This isn't Brian Loew's first run at Internet success.
During the thick of the dot-com mania 20 years ago, Loew and some friends built an online publishing company called Worldweb.net. It had 150 employees and $15 million in revenue but, like many start-ups from the era, it never posted a profit.
Worldweb.net created website software in the Internet's early days for Elle, Car and Driver, the ill-fated George magazine and other publications.
"I was going to be rich beyond my wildest dreams," Loew said, recounting what his bankers had told him at the time.
Ten days away from the company's initial public offering, the go-go, dot-com age imploded and Loew's path to riches vaporized. The company, which bankers predicted could eventually be worth $1 billion, was sold off for a small fraction of that.
"Investors got their money back, but nobody got rich," Loew said.
The 46-year-old entrepreneur appears to be on to something with a better future this time around. His nine-year-old medical-website business, known as Inspire, has 1.1 million members, 33 employees and nearly $10 million in revenue, and it will turn its first profit this year.
Inspire essentially is a giant, online discussion community where people can use real or assumed names to share experiences, information and advice about their various medical conditions.
"Join many others who understand what you're going through and are making important decisions about their health," says the greeting on Inspire's website.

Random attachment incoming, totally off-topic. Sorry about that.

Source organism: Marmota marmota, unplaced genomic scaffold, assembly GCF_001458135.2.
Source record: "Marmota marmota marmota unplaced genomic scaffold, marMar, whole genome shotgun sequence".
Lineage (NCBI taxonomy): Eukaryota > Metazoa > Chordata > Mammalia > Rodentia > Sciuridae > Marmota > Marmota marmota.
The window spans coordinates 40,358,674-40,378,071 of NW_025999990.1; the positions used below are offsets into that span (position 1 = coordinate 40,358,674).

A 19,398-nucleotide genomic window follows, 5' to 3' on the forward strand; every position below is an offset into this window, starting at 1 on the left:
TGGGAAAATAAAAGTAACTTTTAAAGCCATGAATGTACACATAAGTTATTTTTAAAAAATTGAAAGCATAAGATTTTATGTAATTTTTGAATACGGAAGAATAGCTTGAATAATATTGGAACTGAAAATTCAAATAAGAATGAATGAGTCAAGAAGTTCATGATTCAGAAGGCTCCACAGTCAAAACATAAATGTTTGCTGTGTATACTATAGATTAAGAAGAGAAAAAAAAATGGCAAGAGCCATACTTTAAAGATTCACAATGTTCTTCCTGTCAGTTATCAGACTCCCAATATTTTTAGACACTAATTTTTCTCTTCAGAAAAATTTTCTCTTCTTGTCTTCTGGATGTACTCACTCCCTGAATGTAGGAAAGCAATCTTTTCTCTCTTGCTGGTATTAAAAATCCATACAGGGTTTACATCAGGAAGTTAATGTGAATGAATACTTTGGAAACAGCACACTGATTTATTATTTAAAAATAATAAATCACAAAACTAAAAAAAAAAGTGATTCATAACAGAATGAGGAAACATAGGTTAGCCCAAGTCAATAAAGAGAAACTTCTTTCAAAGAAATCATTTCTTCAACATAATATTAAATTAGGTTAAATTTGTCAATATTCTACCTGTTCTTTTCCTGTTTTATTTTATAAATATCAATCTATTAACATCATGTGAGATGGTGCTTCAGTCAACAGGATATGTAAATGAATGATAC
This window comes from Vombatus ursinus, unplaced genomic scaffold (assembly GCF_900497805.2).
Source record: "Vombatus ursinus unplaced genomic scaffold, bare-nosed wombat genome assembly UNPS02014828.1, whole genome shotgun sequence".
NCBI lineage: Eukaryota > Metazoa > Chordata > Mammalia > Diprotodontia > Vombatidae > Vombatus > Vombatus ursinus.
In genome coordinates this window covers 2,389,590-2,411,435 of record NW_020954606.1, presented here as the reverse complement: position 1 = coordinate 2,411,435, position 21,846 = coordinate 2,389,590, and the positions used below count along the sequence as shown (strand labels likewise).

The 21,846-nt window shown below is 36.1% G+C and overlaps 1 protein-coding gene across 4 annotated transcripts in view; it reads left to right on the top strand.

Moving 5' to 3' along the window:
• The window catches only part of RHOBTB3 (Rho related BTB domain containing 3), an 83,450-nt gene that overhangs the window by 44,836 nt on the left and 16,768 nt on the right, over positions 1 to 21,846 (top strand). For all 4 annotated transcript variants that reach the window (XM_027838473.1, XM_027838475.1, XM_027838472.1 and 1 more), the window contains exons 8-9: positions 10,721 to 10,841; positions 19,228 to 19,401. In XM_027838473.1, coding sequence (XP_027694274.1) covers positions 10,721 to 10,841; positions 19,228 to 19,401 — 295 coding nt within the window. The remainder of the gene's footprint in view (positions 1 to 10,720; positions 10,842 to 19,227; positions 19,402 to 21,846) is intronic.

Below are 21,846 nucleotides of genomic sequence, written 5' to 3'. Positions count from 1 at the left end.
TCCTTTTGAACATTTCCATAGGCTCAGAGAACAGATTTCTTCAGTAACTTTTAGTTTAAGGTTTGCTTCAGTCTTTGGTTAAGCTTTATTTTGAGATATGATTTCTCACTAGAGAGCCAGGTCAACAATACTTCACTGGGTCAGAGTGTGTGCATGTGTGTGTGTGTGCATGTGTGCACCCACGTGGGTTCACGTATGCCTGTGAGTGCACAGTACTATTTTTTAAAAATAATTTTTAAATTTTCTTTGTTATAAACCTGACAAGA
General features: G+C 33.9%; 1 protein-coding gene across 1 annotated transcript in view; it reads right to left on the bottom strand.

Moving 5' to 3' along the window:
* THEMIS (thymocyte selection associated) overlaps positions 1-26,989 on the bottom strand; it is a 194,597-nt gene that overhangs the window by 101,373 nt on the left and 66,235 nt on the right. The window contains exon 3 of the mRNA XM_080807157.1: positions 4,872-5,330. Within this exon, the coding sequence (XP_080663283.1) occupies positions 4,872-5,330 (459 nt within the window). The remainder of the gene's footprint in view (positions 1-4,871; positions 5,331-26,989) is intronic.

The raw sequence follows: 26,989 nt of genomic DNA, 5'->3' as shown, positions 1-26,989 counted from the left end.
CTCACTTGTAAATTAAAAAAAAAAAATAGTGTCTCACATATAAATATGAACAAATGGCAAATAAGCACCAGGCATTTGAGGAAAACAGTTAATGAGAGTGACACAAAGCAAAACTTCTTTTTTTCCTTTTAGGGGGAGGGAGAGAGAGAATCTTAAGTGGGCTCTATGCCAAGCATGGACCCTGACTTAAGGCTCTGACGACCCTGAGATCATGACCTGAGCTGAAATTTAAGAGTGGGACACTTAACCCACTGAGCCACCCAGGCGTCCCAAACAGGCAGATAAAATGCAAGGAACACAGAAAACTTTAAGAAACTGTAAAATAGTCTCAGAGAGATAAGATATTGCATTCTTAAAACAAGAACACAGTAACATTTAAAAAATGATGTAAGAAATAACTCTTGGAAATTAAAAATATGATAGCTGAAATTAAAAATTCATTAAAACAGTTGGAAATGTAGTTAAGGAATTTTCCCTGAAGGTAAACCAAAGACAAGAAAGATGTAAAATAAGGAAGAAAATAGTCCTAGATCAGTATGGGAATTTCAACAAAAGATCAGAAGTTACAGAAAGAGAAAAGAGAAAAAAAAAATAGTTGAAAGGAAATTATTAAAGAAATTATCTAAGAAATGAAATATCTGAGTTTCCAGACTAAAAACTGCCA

Loew and his company are attached to the surge of patient assertiveness, with more people questioning their health care and taking more of the responsibility out of the hands of professionals.
"Patient centricity really matters," said Loew, who owns a big chunk of the company, along with investors and employees.
Membership is free and increasing by 1,000 per day. Seventy-eight percent of members are women.
"Women are the chief medical officers of the home," Loew said. "Many of our female members represent a member of the family — husbands, fathers, fathers-in-law, siblings, children. So sometimes a woman would join and say, 'I'm a parent of a 'preemie,' a child of someone with a medical condition, a sister of someone else.' "
The company has a team of community moderators to make sure members get along on chats.
Revenue comes from advertising and from companies looking for hard-to-find patients to participate in clinical drug trials or market research.
Many of the research contracts come from pharmaceutical giants to carry out drug trials or marketing studies on everything from psoriasis (one of the most common ailments among members) to cancer. The contracts can pay anywhere from $50,000 to $750,000, Loew said. It usually amounts to about $1,000 per patient for market research and up to $10,000 for clinical trials.
Inspire's clients include the top 10 pharmaceutical companies in the world, as well as most of the top 25.
"It matters to these companies what patients think and want and how they make decisions," Loew said.